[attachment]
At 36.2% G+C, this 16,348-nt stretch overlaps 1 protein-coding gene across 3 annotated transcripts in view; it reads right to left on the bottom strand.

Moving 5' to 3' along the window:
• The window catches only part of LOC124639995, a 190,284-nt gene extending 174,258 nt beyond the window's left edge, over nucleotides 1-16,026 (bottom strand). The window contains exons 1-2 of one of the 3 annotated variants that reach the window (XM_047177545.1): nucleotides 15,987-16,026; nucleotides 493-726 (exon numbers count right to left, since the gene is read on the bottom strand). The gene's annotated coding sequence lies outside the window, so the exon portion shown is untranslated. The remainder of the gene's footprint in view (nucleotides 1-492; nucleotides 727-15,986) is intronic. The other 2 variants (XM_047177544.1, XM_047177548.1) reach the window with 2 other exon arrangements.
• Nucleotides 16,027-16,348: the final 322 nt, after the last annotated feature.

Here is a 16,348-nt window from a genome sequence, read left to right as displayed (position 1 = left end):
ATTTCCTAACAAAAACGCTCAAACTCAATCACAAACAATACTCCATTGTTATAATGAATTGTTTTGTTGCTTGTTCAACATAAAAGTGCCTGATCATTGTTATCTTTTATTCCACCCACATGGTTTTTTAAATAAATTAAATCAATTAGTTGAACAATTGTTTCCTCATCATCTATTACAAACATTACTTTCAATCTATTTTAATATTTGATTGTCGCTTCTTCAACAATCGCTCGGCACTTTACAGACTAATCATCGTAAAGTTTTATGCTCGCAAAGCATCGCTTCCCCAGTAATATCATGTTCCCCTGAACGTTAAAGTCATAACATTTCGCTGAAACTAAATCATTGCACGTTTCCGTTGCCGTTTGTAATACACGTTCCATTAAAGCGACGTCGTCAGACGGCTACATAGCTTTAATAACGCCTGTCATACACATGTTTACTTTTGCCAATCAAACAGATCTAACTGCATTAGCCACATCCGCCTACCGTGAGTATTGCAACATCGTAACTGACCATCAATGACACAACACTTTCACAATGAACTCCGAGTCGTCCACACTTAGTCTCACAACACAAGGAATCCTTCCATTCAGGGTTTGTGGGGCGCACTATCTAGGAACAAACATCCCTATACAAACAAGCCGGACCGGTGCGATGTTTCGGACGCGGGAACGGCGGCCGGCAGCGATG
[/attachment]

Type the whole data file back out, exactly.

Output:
At 36.2% G+C, this 16,348-nt stretch overlaps 1 protein-coding gene across 3 annotated transcripts in view; it reads right to left on the bottom strand.

Moving 5' to 3' along the window:
• The window catches only part of LOC124639995, a 190,284-nt gene extending 174,258 nt beyond the window's left edge, over nucleotides 1-16,026 (bottom strand). The window contains exons 1-2 of one of the 3 annotated variants that reach the window (XM_047177545.1): nucleotides 15,987-16,026; nucleotides 493-726 (exon numbers count right to left, since the gene is read on the bottom strand). The gene's annotated coding sequence lies outside the window, so the exon portion shown is untranslated. The remainder of the gene's footprint in view (nucleotides 1-492; nucleotides 727-15,986) is intronic. The other 2 variants (XM_047177544.1, XM_047177548.1) reach the window with 2 other exon arrangements.
• Nucleotides 16,027-16,348: the final 322 nt, after the last annotated feature.

Here is a 16,348-nt window from a genome sequence, read left to right as displayed (position 1 = left end):
ATTTCCTAACAAAAACGCTCAAACTCAATCACAAACAATACTCCATTGTTATAATGAATTGTTTTGTTGCTTGTTCAACATAAAAGTGCCTGATCATTGTTATCTTTTATTCCACCCACATGGTTTTTTAAATAAATTAAATCAATTAGTTGAACAATTGTTTCCTCATCATCTATTACAAACATTACTTTCAATCTATTTTAATATTTGATTGTCGCTTCTTCAACAATCGCTCGGCACTTTACAGACTAATCATCGTAAAGTTTTATGCTCGCAAAGCATCGCTTCCCCAGTAATATCATGTTCCCCTGAACGTTAAAGTCATAACATTTCGCTGAAACTAAATCATTGCACGTTTCCGTTGCCGTTTGTAATACACGTTCCATTAAAGCGACGTCGTCAGACGGCTACATAGCTTTAATAACGCCTGTCATACACATGTTTACTTTTGCCAATCAAACAGATCTAACTGCATTAGCCACATCCGCCTACCGTGAGTATTGCAACATCGTAACTGACCATCAATGACACAACACTTTCACAATGAACTCCGAGTCGTCCACACTTAGTCTCACAACACAAGGAATCCTTCCATTCAGGGTTTGTGGGGCGCACTATCTAGGAACAAACATCCCTATACAAACAAGCCGGACCGGTGCGATGTTTCGGACGCGGGAACGGCGGCCGGCAGCGATG